American technology companies are bringing automation and robotics to the age-old task of battling mosquitoes in a bid to halt the read of Zika and other mosquito-borne maladies worldwide.
Firms including Microsoft Corp and California life sciences company Verily are forming partnerships with public health officials in several U.S.
While it may take years for these advances to become widely available, public health experts say new players
"It's exciting when technology companies come on board," said Anandasankar Ray, an associate professor of entomology at the University of California, Riverside. "Their approach to a biological challenge is to engineer a solution."
While cases there have slowed markedly, mosquitoes capable of carrying the virus - Aedes aegypti and Aedes albopictus - are spreading in the Americas, including large swaths of the southern United States.
The vast majority of the 5,365 Zika cases reported in the United States
In Texas, 10 mosquito traps made by Microsoft are operating in Harris County, which includes the city of Houston.
Roughly the size of large birdhouses, the devices use robotics, infrared sensors, machine learning and cloud com
Pregnant women are at high risk because they can pass the virus to their fetuses, resulting in a variety of birth defects. Those include
Most conventional mosquito traps capture all comers - moths, flies, other mosquito varieties - leaving a pile of specimens for entomologists to sort through. The Microsoft machines differentiate insects by measuring a feature unique to each species: the shadows cast by their beating wings.
The Houston tests, begun last summer, showed the traps could detect Aedes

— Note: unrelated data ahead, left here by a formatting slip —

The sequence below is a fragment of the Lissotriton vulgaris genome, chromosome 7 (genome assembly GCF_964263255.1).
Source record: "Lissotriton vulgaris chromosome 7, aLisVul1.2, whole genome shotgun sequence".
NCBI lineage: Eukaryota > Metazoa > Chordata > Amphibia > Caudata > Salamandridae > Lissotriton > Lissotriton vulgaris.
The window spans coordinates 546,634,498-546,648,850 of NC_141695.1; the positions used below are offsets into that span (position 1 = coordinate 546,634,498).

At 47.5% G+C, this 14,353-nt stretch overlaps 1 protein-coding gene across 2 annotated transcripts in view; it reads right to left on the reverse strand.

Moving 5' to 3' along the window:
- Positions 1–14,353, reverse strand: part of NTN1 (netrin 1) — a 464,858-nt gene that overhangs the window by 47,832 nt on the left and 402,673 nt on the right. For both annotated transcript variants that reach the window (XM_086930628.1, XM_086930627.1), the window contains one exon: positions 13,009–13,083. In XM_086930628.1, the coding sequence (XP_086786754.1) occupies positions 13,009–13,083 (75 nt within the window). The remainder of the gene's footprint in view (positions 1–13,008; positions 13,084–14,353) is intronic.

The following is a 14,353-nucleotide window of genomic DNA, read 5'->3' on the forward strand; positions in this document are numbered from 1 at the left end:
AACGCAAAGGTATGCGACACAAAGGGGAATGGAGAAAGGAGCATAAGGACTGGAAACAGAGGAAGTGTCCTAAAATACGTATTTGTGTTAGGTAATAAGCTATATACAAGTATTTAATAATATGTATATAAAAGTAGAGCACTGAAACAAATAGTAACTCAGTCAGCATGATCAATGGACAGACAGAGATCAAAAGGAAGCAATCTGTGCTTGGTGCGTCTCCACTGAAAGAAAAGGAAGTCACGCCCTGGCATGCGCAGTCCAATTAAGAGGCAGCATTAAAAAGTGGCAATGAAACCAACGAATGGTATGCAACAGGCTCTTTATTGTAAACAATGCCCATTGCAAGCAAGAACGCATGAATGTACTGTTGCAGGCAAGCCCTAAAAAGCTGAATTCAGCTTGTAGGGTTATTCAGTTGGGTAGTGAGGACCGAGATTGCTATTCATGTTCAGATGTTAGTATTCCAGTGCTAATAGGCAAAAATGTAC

The machines also record shadows made by other insects as well as environmental conditions such as temperature and humidity. The data can be used to build models to predict where and when mosquitoes are active.
Mustapha Debboun, director of Harris County's mosquito and vector control division, said the traps save time and give researchers more insight into mosquito
The traps are prototypes now. But Microsoft's Jackson said the company eventually hopes to sell them for a few hundred dollars each, roughly the price of conventional traps. The goal is to spur
"What we hope is (the traps) will allow us to bring more precision to public health," Jackson said. SORTING MOSQUITOES WITH ROBOTS Other companies, meanwhile, are developing technology to shrink mosquito populations by rendering male Aedes aegypti mosquitoes sterile. When these sterile males mate with females in the wild, their eggs don't hatch.
The strategy offers an alternative to chemical pesticides. But it requires the release of millions of laboratory-bred mosquitoes into the outdoors. Males don't bite, which has made this an easier sell to places now hosting tests.
At MosquitoMate's labs in Lexington, immature mosquitoes
"That's basically done using eyeballs," said Stephen Dobson, MosquitoMate's chief executive.
Enter Verily. The company is automating mosquito sorting with robots to make it faster and more affordable. Company officials declined to be interviewed. But on its website, Verily says it's combining sensors, algorithms and "novel engineering" to speed the process.
Officials worry that residents who contract Zika elsewhere could spread it in Fresno if they're bitten by local mosquitoes that could pass the virus to others.
"That is very much of a concern because it is the primary vector for diseases such as dengue,
The study, which still needs state and federal approval, is slated for later this summer.